Secrecy of the vote: The VVPAT will compromise the secrecy of the vote. Nobody explains how. If the voter alone verifies his/ her own vote which gets (or is) dropped into a ballot box, how does that compromise secrecy? Is one saying that even the voter should not get to see how his/ her vote has been recorded? Isn’t that strange? Can one call such a voting procedure as secure?

Printer Problems: Unreliability of printers is cited as a limitation. It may well be but that would only warrant procuring better quality printers or getting them designed as per the ECI’s requirements and keeping enough number in reserve for replacement. This no doubt is a difficult task, but not an insurmountable challenge.

Confusion: confusion, disruption and delays in voting are cited as impediments in implementing VVPAT. If bringing transparency into the voting process entails all these challenges, let us face them and see how they can be overcome.

Costs: The cost involved in implementing VVPAT is cited as a major factor. Cost involved is well worth it, given that there is nothing more valuable than a well-preserved democracy. It would be specious to argue that we cannot afford the costs involved for holding trustworthy elections which is barely a small fraction of one Lakh crores reportedly splurged on hosting Commonwealth games extravagantly.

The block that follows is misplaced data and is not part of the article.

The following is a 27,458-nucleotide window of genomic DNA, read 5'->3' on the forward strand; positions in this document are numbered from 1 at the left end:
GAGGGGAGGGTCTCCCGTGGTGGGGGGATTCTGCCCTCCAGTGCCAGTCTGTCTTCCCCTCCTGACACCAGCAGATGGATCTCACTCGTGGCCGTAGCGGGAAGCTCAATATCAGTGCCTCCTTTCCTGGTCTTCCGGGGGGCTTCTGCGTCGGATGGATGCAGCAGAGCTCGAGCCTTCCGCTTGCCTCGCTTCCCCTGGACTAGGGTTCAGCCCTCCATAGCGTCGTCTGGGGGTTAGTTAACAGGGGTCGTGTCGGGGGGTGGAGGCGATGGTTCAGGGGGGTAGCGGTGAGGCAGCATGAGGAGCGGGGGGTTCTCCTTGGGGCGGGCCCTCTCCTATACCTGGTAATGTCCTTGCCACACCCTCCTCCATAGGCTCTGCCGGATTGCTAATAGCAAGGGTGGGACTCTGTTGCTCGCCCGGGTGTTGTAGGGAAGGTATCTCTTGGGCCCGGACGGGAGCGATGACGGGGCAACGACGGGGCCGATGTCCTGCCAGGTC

Redundancy: Another common argument is: why have voting machines at all if you need to print every vote? The need for a physical record is to ensure transparency for the voters and verifiability for the candidates. VVPAT solution allows the efficiency of use of voting machines (for example, faster counts) and provides the much needed transparency to make elections trustworthy.

***

Elections must not only be fair, but must be seen to be fair by all. On this trust lies the edifice of our democracy. Paperless electronic voting, currently in vogue has inherent limitations in offering such confidence.

The choice before the ECI is not whether the paper trail is feasible or not. The real question is how to make Indian elections transparent and verifiable. In my opinion, that ought to have been the terms of reference for the Expert Committee examining the “feasibility” of introducing voter verified paper audit trail.

Making VVPAT work is no doubt a challenge but we must make it work if India must continue with electronic voting. Undertaking pilot projects, as the BJP suggested at the all-party meeting, before its nationwide implementation is a way to understand challenges and overcome them with ingenious solutions.

I can be contacted at nrao@indianEVM.com



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 G.V.L. Narasimha Rao, -G.V.L. Narasimha Rao, 45, is a leading election analyst and a political commentator.